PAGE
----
Let me give you some backstory. During my middle school days, FictionPress and FanFiction.Net were two places I liked to explore. I could, on occasion, share my work, as well as delight myself with the works of other brave souls. There was this story—at the time, I think it was my favorite story—called “Embracing the Darkness.”
|Flickr Credit: NYCandre|
(Hm, I wonder if you can still find it. Ah! You can. If you have time for 66,000 more words in your life, here ya go.)
The specifics of my love have grown fuzzy. It resonated with me, because my fourteen-year-old self really identified with a young goddess in her twenties. It’s a Hades and Persephone retelling, and that story is always one of my favorites. And it was kind of edgy, if you think drinking wine is edgy, which I guess I did.
Me being me, I printed out the story, hole punched it, and put it in a binder to read as many times as I wanted. I can’t blame myself. Nothing on the Internet lasts, but paper stays. And my copy of “Embracing the Darkness” has. I have vague memories of reading it on my bedroom floor freshman year of high school, back when I was on my Greek Mythology kick (not that it’s ended—take note for Wednesday) and was still at an age where I would have found the writing of most superior quality.
Fast forward to last month. I am decluttering my room, emptying old binders, throwing away unfamiliar papers, and, lo and behold, I find “Embracing the Darkness.” Just like maybe-five years ago, it is locked safely between two plastic covers among other gems such as “For Esme—with Love and Squalor” by J.D. Salinger (which has only gotten better since the last time I read it).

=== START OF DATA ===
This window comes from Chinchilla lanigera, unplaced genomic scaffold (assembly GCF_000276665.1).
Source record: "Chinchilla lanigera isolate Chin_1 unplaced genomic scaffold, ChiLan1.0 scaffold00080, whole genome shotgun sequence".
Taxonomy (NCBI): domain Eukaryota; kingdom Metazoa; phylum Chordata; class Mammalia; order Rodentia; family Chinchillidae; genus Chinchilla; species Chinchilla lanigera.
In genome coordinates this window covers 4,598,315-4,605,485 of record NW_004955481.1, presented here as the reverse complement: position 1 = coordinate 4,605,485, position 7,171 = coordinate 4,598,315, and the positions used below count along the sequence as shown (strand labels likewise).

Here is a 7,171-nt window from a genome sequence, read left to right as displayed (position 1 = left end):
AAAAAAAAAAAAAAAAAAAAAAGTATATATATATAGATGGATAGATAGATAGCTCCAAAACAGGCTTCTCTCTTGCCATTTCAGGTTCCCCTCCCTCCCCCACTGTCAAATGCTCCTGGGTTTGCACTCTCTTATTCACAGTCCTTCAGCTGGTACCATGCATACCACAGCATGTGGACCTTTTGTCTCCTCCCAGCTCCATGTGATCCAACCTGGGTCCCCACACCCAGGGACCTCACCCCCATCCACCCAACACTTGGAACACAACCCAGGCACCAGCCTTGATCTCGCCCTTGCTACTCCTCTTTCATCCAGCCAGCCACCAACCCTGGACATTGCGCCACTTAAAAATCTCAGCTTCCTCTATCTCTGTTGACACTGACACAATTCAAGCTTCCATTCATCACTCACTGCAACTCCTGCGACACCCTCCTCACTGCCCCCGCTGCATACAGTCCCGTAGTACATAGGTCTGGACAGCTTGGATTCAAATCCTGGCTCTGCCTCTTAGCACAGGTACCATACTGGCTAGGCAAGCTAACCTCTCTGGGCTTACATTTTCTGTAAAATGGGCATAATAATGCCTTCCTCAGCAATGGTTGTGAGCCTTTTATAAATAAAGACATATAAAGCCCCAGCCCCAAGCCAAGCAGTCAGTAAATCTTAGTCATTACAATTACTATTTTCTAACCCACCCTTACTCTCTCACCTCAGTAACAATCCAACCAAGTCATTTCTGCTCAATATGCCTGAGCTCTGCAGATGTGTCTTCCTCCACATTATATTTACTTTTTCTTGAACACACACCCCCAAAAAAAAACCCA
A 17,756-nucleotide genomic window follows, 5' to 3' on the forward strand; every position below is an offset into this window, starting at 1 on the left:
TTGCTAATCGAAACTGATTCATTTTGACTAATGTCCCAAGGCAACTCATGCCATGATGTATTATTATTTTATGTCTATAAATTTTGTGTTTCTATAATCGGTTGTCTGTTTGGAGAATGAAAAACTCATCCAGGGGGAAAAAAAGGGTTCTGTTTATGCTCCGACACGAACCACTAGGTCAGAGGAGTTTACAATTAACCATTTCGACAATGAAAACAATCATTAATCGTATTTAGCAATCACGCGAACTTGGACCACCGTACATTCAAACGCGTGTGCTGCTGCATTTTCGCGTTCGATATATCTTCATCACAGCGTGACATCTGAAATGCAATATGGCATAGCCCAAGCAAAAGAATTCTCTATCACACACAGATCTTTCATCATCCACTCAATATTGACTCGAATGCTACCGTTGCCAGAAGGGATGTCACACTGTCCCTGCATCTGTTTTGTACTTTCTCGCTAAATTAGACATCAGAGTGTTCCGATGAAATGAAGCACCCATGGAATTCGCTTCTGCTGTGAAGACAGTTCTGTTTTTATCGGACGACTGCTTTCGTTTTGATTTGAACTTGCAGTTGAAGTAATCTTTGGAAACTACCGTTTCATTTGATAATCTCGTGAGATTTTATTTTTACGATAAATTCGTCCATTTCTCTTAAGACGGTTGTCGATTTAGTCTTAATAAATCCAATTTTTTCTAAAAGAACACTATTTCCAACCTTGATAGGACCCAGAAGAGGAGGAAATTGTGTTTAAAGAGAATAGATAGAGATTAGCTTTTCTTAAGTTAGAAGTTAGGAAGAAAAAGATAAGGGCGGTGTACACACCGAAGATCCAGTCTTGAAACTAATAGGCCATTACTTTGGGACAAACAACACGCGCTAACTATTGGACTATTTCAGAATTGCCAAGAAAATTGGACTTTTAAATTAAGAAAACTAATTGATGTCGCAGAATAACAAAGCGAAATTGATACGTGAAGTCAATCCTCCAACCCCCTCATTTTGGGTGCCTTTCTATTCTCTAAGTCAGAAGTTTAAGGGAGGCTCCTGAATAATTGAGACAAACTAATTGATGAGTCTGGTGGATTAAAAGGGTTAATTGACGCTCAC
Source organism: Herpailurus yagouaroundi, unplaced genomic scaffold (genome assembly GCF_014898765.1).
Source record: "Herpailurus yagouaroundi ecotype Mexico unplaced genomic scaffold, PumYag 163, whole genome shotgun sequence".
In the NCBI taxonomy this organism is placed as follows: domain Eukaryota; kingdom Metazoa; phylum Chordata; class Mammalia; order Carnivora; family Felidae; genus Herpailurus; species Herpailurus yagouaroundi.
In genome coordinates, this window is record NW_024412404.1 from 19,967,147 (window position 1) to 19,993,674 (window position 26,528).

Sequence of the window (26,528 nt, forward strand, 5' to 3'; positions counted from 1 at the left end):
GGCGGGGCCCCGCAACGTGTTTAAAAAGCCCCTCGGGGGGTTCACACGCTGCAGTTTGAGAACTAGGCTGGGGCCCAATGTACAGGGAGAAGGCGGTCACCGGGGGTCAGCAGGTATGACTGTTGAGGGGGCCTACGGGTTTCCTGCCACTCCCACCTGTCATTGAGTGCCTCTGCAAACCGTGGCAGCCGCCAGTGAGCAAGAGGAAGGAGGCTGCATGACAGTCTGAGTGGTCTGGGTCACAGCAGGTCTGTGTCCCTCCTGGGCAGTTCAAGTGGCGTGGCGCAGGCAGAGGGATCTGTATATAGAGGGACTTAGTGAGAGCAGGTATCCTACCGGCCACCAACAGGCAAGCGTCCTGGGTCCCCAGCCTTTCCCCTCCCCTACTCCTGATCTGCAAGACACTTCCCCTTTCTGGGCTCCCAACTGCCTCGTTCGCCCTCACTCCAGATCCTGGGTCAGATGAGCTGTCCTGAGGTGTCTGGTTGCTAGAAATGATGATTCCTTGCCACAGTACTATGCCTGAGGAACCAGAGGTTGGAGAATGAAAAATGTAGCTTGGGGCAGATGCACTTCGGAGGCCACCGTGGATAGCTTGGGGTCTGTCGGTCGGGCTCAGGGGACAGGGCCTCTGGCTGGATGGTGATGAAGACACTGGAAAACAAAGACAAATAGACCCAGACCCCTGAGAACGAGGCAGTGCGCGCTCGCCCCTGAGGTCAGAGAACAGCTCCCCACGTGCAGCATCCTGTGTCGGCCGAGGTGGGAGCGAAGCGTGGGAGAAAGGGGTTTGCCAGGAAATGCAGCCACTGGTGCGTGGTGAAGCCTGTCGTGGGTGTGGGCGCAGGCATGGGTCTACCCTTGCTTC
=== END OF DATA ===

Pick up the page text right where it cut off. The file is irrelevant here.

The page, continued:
I remember loving the story. I remember wanting to one day write a story as powerful and emotionally satisfying as this one. And what is there to do with a story you love but jump right in?
…Except. Except it wasn’t quite the way I remembered it. The words didn’t flow quite as beautifully as I thought they did. The characters weren’t as developed as I remembered. And my eagerness didn’t burst from my heart quite so violently.
The story didn’t change; I did. What surprised me more than that, though, was that I didn’t mind.
I can appreciate the story for what it was to me before, but I’m also glad I can see these things. I’m older. I’ve read more. I’ve written more. I’ve edited more. And, from that, I can see more—where the characterization lacks, where the prose feels stilted, where I would have changed things. I recognize these things, and feel confident that I’m better now—and if I can criticize someone else’s work like this, maybe I can do it to my own, too.
I’m glad I found “Embracing the Darkness.” I like knowing that I’ve grown. I like knowing that I have this story saved in the history of myself. And I like knowing that I can fully love and admire the writing mentors I look up to now—with great storytelling skills, craft, and characters—and not be afraid that someday I may end up criticizing them, too. I can change without regret, and that’s something I look forward to as I get older.
But even after all these years, I’m still a sucker for Hades and Persephone stores. I guess in that regard, some things never change.